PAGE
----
1849-1936 Ivan Petrovich Pavlov – a Russian physiologist who actually was more focused on the study of the digestive process. He is known primarily for his development of the concept of the conditioned reflex (or Stimulus Response Theory). In his classic experiment, he trained hungry dogs to salivate at the sound of a bell, which was previously associated with the sight of food. He was awarded the Nobel Prize for Physiology in 1904 for his work on digestive secretions. Though he had nothing to do with hypnosis, his Stimulus Response Theory is a cornerstone in linking and anchoring behaviors, particularly in NLP.
1857 – 1926 Emile Coue`, a physician formulated the Laws of Suggestion. He is also known for encouraging his patients to say to themselves 20-30 times each night before going to sleep, “Everyday in every way, I am getting better and better.” He also discovered that delivering positive suggestions when prescribing medication proved to be a more effective cure than prescribing medications alone. He eventually abandoned the concept of hypnosis in favor of just using suggestion, feeling hypnosis and the hypnotic state impaired the efficiency of the suggestion.
1856-1939 – Sigmund Freud traveled to Nancy and studied with Liebault and Bernheim, and then did additional study with Charcot. Freud did not incorporate hypnosis in his therapeutic work, however, because he felt he could not hypnotize patients to a sufficient depth, felt that the cures were temporary, and that hypnosis stripped patients of their defenses. Freud was considered a poor hypnotist, given his paternalism. However, his clients often went into trance and he often, unknowingly, performed non-verbal inductions when he would place his hand on his patient’s head to signify the doctor-dominant, patient-submissive roles. Because of his early dismissal of hypnosis in favor of psychoanalysis, hypnosis was almost totally ignored.
1875-1961 – Carl Jung, a student and colleague of Freud’s, rejected Freud’s psychoanalytical approach and developed his own interests. He developed the concept of the collective unconscious and archetypes. Though he did not actively use hypnosis, he encouraged his patients to use active imagination to change old memories. He often used the concept of the inner guide in healing work. He believed that the inner mind could be accessed through tools like the I Ching and astrology. The conservative medical community rejected him as a mystic. However, healers actively embrace many of his ideas and theories to this day.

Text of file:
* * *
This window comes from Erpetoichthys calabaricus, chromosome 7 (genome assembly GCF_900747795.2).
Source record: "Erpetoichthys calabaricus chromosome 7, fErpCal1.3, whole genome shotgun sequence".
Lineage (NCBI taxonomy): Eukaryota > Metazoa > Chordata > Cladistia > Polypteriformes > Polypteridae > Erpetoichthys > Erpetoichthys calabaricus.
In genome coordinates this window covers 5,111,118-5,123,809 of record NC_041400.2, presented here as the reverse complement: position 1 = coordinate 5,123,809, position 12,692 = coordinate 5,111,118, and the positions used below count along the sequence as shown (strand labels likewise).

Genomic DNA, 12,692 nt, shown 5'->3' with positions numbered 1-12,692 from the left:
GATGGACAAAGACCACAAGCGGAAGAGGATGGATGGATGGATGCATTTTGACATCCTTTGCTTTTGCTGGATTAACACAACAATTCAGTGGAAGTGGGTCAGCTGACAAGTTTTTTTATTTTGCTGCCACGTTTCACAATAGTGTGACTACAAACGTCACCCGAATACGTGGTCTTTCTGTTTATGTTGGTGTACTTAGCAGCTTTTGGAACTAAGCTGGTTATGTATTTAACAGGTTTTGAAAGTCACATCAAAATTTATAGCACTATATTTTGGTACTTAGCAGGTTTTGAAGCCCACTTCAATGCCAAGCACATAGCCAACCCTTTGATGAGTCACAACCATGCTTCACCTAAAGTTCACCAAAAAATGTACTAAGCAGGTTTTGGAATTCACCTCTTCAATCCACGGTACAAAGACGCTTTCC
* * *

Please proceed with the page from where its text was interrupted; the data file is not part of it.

1932-1974 – Milton Erickson, a psychologist and psychiatrist pioneered the art of indirect suggestion in hypnosis. He is considered the father of modern hypnosis. His methods bypassed the conscious mind through the use of both verbal and nonverbal pacing techniques including metaphor, confusion, and many others. He was a colorful character and has immensely influenced the practice of contemporary hypnotherapy, and its official acceptance by the AMA. His work, combined with the work of Satir and Perls, was the basis for Bandler and Grinder’s Neuro-Linguistic Programming (NLP).
For more on the history of hypnosis please visit the online Hypnosis Museum Curator: William Breuer, FAPHP – Fellow of the Association for Professional Hypnosis and Psychotherapy, G.B.
In most states any one can practice hypnosis. The stage hypnotist is an example. The major professional hypnosis organizations (licensed health professionals) require 60 clock hours of training. Para-professional organizations (non-licensed) offer 100 clock hours of training to become a certified hypnotist and require annual continuing education for recertification. Para-professionals are limited in their practice to using hypnosis for behavior modification such as smoking cessation, weight loss, and stress management. If the hypnotist is not a licensed health care provider he or she can only work with medical issues through referrals from a licensed health care provider.
Hypnotists advocate patient’s rights and a strict code of ethics.
Some examples of the utilization of hypnosis, by discipline, are:
Health Prevention – Habit control such as smoking, hair pulling and weight control, phobias, depression, anxiety, sexual problems, alcoholism, speech problems, chronic pain, self-esteem/ego strengthening, and memory/concentration improvement.
Medicine – Chronic pain, cancer pain, anesthesia and surgery, childbirth, psychosomatic disease, gynecology, control of bleeding, burn therapy, dermatology, pain control, irritable bowel, preparing for surgery, high blood pressure, diabetic treatment compliance, stress management, and much more.